3 pm3 t_we%20-%20creating%20a%20schedule%20that%20works

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  • 1. WORKED EXAMPLE: Table Construction Project
    Reality check the schedule for the Table Construction Project using “Table Construction – Integrated Schedule.mpp”
    Additional Info:
    The QA inspector is travelling and will not be available until 5 Feb 2010
    The table has been guaranteed for customer delivery 19 Feb 2010
  • 2. 1. Check Activity List
    Activity List
    Roll up
    “Parents”
    Roll up
    Work Packages
    Indented
    WBS
    If properly constructed, your Activity List will “roll up” into your Indented WBS
    Check to make sure that you are not mixing up Work Packages with Activities
  • 3. 2. Check network structure
    Once the links are entered, they should form a complete network
    Everything ties in to “something”
    As much as possible, all the “loose ends” tie back together at the end
  • 4. 3. Reality check resources
    When the “ideal” schedule is viewed to check the “resource usage”, many resources maybe “overutilized”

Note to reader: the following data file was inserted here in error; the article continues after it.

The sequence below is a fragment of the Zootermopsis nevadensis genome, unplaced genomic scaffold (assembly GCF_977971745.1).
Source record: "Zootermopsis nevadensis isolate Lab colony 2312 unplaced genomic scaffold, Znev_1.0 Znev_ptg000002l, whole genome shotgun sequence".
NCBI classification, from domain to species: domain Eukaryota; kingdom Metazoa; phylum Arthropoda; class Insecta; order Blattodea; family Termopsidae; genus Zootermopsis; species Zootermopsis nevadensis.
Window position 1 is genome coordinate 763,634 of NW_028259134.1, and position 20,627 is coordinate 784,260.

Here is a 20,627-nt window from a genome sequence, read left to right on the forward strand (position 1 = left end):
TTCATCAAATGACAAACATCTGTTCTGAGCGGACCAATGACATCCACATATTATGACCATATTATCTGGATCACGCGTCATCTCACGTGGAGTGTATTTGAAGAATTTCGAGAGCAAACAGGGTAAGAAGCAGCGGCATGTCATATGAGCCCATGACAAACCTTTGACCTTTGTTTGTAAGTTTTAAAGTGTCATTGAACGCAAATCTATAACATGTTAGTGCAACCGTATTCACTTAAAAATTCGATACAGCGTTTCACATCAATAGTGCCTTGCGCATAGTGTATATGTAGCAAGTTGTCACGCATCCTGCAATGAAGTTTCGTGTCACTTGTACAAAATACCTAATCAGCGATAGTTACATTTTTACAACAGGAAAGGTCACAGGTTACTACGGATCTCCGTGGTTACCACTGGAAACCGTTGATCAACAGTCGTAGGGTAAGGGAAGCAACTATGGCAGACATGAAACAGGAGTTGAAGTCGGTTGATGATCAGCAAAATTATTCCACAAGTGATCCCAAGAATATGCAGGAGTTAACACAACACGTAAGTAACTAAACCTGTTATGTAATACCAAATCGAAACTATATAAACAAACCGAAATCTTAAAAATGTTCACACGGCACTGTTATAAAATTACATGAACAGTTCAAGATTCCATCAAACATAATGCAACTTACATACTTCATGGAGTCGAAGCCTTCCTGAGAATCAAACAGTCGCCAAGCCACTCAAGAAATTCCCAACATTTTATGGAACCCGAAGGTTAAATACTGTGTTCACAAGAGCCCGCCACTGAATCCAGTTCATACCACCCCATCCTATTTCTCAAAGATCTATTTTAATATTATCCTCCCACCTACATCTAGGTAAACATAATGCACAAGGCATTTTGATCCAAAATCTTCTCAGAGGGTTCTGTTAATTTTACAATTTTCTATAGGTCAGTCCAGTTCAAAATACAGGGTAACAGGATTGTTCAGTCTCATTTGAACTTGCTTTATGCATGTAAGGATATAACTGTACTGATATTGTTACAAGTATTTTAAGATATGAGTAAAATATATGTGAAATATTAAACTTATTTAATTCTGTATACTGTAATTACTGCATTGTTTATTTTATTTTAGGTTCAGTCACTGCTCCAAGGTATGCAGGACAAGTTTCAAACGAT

Example:
    If you have only one carpenter, you can’t have “Saw table legs” happen at the same time as “Assemble chair back”
    This is usually showed via a “histogram” that plots resource demand over time vs. the defined team size
  • 5. Practical Resource Levelling in MS-Project
    View the Resource Sheet (View/Resource Sheet)
    Overallocated resources are in red
    Split panes (Window/Split)
    Select View/GANTT for the top pane and highlight all tasks
    Select View/Resource Graph or View/Resource Usage for bottom pane
    Scroll to overallocated resources and see red for areas of overlap
    Filter for impacted resource (Project/Filtered for…/Using Resource)
    Resolve conflicts:
    • Drag and drop conflicting periods
    • 6. Change work calendar over period to accommodate overtime
    Click inside a “Resource” view (eg “Resource Usage”)
    Select Project/Resource Information and modify calendar over impacted period
  • 7. 4. Apply milestones
    Flow “down” key commitments from the contract/program plan (eg. First shipment; inputs to customer activities)
    “Hard” dates in the “milestone” section
    Flow “up” estimated completion dates (eg. Design complete; Foundation complete)
    “Status” dates usually embedded in schedule
    Indicate “external” inputs to the program from other schedules or program entities (eg. Parts available from supplier; test equipment available in shared facility)
    “Hard” dates embedded or at the top
    Measurement of performance – discussed in integration section
    Estimated vs committed
    “Burndown”
    Earned Value recognition
    Contractual basis for invoicing progress payments
    Usually attached to the “key commitments”
  • 8. 5. Check status vs customer milestones and take action
    Original
    schedule
    Crashing
    Shortenedduration
    Fast tracking
    Overlapped
    tasks